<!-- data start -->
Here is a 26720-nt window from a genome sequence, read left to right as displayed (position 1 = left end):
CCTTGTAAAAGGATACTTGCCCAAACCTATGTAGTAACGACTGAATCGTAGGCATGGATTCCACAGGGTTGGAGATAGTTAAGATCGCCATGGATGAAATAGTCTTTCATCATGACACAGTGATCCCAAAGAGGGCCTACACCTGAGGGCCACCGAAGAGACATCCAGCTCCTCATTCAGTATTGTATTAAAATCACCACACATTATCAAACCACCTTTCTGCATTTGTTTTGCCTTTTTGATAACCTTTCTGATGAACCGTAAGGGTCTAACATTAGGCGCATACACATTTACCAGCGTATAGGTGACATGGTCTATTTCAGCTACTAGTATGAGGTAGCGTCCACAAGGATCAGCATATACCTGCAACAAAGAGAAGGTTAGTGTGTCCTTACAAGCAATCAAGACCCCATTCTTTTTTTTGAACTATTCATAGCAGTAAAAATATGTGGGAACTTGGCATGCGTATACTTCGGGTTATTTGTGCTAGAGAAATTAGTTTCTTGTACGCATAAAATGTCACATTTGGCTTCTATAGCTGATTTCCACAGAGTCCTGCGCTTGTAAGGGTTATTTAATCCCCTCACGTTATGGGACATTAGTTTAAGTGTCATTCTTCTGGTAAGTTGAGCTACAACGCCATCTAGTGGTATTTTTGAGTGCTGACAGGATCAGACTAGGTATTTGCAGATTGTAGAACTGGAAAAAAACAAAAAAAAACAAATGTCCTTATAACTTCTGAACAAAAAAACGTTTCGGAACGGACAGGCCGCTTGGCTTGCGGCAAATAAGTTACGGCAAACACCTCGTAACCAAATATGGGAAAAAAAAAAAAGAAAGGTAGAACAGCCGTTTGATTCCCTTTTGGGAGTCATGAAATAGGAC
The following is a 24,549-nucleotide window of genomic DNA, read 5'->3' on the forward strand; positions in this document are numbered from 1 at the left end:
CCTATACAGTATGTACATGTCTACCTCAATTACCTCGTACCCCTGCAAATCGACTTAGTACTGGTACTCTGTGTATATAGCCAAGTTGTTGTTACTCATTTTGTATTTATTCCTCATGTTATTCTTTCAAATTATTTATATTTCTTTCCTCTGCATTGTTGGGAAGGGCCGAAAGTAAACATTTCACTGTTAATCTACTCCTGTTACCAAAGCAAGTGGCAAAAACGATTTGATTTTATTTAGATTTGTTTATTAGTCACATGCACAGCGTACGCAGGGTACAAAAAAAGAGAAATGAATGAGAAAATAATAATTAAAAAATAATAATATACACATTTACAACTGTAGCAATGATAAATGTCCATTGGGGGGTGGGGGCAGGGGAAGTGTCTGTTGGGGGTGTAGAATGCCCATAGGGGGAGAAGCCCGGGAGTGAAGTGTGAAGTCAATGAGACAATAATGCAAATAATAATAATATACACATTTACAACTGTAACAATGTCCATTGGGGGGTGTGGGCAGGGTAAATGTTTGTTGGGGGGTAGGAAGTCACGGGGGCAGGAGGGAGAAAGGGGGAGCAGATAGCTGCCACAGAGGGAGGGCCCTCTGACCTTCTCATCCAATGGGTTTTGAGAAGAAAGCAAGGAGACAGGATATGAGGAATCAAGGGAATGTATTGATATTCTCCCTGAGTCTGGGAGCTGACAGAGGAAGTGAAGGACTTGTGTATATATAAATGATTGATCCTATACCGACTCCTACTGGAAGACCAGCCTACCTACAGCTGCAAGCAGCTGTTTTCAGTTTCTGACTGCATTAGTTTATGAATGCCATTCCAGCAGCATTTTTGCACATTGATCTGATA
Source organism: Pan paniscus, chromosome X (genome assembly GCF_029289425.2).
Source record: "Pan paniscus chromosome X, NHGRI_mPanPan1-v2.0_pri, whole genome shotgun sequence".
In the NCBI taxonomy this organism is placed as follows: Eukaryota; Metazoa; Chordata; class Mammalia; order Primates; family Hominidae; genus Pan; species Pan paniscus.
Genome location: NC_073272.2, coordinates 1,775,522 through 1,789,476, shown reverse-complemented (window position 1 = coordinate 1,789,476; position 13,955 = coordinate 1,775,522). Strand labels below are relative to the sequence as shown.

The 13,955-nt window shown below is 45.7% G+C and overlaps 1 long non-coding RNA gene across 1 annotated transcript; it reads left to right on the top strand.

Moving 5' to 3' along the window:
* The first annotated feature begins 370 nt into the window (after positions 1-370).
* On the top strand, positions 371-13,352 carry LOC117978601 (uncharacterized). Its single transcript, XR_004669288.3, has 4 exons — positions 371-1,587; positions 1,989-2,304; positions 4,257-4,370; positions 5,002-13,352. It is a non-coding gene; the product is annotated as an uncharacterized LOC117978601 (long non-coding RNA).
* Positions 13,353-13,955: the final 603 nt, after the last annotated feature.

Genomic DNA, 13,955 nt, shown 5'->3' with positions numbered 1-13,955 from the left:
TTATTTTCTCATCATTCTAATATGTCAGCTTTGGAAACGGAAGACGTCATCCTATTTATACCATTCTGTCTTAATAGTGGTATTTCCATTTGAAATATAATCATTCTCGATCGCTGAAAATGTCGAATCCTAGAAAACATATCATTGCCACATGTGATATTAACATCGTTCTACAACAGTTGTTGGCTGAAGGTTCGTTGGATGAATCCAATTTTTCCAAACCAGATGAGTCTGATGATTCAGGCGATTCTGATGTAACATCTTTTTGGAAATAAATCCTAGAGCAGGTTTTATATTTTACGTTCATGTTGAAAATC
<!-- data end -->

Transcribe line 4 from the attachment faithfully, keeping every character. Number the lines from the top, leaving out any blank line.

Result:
CCTATACAGTATGTACATGTCTACCTCAATTACCTCGTACCCCTGCAAATCGACTTAGTACTGGTACTCTGTGTATATAGCCAAGTTGTTGTTACTCATTTTGTATTTATTCCTCATGTTATTCTTTCAAATTATTTATATTTCTTTCCTCTGCATTGTTGGGAAGGGCCGAAAGTAAACATTTCACTGTTAATCTACTCCTGTTACCAAAGCAAGTGGCAAAAACGATTTGATTTTATTTAGATTTGTTTATTAGTCACATGCACAGCGTACGCAGGGTACAAAAAAAGAGAAATGAATGAGAAAATAATAATTAAAAAATAATAATATACACATTTACAACTGTAGCAATGATAAATGTCCATTGGGGGGTGGGGGCAGGGGAAGTGTCTGTTGGGGGTGTAGAATGCCCATAGGGGGAGAAGCCCGGGAGTGAAGTGTGAAGTCAATGAGACAATAATGCAAATAATAATAATATACACATTTACAACTGTAACAATGTCCATTGGGGGGTGTGGGCAGGGTAAATGTTTGTTGGGGGGTAGGAAGTCACGGGGGCAGGAGGGAGAAAGGGGGAGCAGATAGCTGCCACAGAGGGAGGGCCCTCTGACCTTCTCATCCAATGGGTTTTGAGAAGAAAGCAAGGAGACAGGATATGAGGAATCAAGGGAATGTATTGATATTCTCCCTGAGTCTGGGAGCTGACAGAGGAAGTGAAGGACTTGTGTATATATAAATGATTGATCCTATACCGACTCCTACTGGAAGACCAGCCTACCTACAGCTGCAAGCAGCTGTTTTCAGTTTCTGACTGCATTAGTTTATGAATGCCATTCCAGCAGCATTTTTGCACATTGATCTGATA